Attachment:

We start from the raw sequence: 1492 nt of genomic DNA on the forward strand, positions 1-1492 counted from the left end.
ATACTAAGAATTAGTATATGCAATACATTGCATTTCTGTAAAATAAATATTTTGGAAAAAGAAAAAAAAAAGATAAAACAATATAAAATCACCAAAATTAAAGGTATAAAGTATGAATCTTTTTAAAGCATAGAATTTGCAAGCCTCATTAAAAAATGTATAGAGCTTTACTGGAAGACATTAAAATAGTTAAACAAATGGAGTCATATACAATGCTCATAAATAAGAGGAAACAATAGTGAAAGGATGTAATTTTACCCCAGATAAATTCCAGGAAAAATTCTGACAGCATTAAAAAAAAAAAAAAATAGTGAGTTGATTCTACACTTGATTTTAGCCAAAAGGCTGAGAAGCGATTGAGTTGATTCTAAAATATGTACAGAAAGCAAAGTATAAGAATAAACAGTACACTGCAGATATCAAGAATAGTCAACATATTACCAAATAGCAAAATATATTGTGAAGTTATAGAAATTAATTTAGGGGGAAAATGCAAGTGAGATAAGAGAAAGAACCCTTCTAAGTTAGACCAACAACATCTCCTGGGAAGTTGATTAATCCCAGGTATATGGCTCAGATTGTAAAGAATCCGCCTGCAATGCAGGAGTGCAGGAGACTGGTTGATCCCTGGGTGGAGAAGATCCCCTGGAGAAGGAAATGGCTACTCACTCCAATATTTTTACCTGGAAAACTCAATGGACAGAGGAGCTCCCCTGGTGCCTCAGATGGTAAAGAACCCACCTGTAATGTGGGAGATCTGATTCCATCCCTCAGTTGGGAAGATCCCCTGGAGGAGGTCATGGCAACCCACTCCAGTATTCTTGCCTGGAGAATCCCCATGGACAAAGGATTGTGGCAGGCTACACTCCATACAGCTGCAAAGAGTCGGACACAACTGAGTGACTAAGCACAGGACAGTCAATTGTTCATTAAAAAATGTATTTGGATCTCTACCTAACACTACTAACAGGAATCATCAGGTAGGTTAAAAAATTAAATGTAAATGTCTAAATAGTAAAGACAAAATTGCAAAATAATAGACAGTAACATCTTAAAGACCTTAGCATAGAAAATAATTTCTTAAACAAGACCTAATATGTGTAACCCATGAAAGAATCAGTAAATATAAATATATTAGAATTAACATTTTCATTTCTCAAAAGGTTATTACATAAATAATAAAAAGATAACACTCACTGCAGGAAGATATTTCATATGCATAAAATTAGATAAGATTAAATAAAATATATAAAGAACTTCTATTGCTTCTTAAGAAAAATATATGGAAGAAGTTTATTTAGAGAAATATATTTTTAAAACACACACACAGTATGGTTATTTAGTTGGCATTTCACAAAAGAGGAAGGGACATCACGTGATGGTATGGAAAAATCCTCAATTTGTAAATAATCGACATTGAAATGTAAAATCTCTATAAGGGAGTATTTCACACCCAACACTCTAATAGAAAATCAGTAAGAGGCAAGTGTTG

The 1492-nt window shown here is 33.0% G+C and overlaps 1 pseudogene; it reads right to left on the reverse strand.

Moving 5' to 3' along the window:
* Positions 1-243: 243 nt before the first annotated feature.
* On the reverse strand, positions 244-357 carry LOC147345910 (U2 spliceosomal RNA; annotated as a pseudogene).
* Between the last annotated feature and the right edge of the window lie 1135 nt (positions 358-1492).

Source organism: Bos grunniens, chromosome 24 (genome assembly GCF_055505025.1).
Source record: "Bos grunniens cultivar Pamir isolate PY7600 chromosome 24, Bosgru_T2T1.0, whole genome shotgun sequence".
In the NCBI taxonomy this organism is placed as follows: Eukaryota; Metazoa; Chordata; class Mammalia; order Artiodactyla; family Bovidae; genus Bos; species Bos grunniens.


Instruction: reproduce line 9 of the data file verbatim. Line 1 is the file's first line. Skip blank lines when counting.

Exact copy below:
Source record: "Bos grunniens cultivar Pamir isolate PY7600 chromosome 24, Bosgru_T2T1.0, whole genome shotgun sequence".